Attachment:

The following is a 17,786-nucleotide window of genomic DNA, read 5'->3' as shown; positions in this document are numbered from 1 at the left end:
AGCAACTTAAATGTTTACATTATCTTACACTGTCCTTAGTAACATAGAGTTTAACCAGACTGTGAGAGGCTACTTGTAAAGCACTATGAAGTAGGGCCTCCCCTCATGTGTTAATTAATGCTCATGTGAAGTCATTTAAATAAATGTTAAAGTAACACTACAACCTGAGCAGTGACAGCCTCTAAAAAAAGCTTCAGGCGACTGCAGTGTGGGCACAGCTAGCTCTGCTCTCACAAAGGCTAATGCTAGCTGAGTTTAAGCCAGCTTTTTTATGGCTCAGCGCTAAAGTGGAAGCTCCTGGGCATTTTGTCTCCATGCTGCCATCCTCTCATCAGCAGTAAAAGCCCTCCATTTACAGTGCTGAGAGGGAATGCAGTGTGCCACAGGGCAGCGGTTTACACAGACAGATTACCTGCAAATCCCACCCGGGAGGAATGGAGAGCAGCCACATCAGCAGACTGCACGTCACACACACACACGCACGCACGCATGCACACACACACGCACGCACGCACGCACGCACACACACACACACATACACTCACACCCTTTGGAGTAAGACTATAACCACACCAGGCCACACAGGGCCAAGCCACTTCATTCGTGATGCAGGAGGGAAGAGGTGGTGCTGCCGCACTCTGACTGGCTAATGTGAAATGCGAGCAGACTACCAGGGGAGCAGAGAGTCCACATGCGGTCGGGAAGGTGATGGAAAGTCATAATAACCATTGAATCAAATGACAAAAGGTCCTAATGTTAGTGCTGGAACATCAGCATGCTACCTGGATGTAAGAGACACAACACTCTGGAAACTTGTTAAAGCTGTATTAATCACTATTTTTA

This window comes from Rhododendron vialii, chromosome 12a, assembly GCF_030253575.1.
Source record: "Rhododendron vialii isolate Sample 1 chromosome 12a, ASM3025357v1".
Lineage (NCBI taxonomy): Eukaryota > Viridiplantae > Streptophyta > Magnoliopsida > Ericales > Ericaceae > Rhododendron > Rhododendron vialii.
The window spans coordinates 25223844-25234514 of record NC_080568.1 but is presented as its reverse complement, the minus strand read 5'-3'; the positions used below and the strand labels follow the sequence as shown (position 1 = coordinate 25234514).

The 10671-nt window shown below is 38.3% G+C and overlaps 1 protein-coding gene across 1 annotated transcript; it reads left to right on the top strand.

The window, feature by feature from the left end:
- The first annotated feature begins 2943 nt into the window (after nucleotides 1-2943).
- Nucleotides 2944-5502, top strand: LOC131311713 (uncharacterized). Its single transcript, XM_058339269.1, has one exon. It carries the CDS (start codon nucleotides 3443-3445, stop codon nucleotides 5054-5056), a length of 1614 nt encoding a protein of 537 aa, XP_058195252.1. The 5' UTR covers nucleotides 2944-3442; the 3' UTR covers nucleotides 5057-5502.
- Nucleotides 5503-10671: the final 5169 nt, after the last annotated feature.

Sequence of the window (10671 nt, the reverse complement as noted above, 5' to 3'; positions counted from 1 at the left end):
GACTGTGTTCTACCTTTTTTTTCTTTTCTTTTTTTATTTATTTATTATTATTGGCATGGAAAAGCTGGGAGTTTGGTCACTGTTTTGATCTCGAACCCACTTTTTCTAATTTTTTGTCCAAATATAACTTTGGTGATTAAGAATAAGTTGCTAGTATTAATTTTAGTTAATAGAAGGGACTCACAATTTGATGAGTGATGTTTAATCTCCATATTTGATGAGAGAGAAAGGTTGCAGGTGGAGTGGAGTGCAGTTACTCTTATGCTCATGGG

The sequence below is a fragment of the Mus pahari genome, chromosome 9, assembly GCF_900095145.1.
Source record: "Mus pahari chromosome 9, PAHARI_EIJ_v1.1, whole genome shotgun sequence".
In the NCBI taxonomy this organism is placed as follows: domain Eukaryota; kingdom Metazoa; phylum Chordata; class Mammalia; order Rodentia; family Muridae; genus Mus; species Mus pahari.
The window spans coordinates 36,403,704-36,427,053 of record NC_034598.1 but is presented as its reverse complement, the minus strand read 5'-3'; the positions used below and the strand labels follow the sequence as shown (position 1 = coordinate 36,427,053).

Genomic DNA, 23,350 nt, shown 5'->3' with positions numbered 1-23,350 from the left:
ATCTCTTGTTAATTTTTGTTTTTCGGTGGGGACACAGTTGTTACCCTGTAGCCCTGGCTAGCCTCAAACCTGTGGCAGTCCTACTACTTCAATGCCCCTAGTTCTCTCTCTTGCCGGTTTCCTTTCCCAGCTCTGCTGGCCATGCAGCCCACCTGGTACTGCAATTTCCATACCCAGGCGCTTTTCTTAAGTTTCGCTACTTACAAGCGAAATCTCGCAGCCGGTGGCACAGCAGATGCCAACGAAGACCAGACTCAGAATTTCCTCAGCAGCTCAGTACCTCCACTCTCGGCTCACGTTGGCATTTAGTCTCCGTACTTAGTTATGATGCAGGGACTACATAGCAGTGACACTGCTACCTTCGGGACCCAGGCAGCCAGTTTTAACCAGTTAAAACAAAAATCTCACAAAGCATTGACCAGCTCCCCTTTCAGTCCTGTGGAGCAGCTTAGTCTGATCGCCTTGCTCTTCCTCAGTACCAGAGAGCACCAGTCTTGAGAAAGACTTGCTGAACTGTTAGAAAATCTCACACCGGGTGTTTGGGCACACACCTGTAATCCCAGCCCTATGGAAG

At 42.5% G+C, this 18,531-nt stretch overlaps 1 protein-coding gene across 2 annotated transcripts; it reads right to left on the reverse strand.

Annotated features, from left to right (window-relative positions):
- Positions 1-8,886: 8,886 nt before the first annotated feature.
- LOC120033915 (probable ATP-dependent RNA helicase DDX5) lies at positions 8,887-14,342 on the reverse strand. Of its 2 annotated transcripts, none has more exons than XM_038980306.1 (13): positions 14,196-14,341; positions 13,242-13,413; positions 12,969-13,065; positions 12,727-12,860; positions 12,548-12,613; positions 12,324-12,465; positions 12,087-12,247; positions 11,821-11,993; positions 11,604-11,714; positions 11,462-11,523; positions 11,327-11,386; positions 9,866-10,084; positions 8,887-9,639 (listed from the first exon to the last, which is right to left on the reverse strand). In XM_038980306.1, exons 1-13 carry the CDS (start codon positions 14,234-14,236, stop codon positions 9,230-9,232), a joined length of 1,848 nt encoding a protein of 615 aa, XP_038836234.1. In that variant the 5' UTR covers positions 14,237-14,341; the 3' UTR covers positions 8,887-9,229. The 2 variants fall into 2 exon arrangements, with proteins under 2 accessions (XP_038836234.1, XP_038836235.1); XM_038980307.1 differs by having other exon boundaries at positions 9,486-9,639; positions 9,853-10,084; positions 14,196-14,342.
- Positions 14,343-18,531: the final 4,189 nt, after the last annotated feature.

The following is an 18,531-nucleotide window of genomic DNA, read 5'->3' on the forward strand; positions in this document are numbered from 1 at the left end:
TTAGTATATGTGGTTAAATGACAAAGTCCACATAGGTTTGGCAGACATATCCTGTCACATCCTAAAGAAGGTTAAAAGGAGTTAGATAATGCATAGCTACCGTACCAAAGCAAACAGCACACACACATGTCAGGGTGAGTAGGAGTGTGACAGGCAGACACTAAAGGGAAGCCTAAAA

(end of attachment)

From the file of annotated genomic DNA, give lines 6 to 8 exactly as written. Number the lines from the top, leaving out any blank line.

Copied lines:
The window spans coordinates 25223844-25234514 of record NC_080568.1 but is presented as its reverse complement, the minus strand read 5'-3'; the positions used below and the strand labels follow the sequence as shown (position 1 = coordinate 25234514).

The 10671-nt window shown below is 38.3% G+C and overlaps 1 protein-coding gene across 1 annotated transcript; it reads left to right on the top strand.

The window, feature by feature from the left end: